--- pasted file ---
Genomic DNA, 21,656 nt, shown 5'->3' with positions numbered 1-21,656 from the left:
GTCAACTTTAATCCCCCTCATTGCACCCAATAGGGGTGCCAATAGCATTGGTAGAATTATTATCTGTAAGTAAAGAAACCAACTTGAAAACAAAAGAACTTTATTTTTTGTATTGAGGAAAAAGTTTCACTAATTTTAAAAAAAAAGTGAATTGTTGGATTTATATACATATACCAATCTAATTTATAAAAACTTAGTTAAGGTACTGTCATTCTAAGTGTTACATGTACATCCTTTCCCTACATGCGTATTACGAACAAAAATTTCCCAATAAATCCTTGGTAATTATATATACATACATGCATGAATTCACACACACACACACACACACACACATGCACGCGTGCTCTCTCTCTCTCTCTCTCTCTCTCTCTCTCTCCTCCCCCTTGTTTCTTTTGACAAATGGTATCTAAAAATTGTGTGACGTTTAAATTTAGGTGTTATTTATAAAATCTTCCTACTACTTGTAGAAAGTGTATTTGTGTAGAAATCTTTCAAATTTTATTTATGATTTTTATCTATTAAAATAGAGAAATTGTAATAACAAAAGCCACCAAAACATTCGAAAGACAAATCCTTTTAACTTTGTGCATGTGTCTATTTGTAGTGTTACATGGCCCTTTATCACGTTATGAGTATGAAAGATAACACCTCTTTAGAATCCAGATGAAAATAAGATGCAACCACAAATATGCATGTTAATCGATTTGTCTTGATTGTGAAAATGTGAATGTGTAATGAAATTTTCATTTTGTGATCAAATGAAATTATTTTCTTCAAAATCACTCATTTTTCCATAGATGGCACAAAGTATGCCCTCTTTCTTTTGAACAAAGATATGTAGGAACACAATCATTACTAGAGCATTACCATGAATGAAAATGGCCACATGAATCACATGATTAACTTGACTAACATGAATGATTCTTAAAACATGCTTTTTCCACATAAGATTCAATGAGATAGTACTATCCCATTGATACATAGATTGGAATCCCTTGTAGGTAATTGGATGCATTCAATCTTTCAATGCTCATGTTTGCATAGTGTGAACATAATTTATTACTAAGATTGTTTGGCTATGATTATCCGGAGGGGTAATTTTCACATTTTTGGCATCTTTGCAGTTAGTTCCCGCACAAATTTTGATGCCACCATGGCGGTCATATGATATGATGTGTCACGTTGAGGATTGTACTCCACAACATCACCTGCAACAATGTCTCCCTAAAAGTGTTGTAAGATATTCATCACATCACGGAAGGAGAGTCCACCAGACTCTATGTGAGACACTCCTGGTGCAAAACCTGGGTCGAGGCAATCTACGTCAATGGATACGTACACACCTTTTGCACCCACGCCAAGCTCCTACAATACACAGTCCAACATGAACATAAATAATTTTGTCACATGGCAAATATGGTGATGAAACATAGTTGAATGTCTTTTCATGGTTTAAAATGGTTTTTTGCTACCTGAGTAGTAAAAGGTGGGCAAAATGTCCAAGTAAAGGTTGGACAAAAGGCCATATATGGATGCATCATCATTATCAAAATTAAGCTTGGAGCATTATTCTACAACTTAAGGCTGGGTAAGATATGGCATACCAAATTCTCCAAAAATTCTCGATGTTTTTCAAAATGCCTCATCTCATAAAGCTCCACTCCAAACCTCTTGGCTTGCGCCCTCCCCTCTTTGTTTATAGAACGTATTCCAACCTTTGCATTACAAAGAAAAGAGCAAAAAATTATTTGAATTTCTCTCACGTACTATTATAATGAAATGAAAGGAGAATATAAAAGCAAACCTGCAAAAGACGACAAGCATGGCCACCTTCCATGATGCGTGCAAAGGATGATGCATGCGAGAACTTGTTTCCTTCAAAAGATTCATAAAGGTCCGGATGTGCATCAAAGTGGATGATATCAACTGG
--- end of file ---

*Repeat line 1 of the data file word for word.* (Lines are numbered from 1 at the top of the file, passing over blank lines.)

Genomic DNA, 21,656 nt, shown 5'->3' with positions numbered 1-21,656 from the left: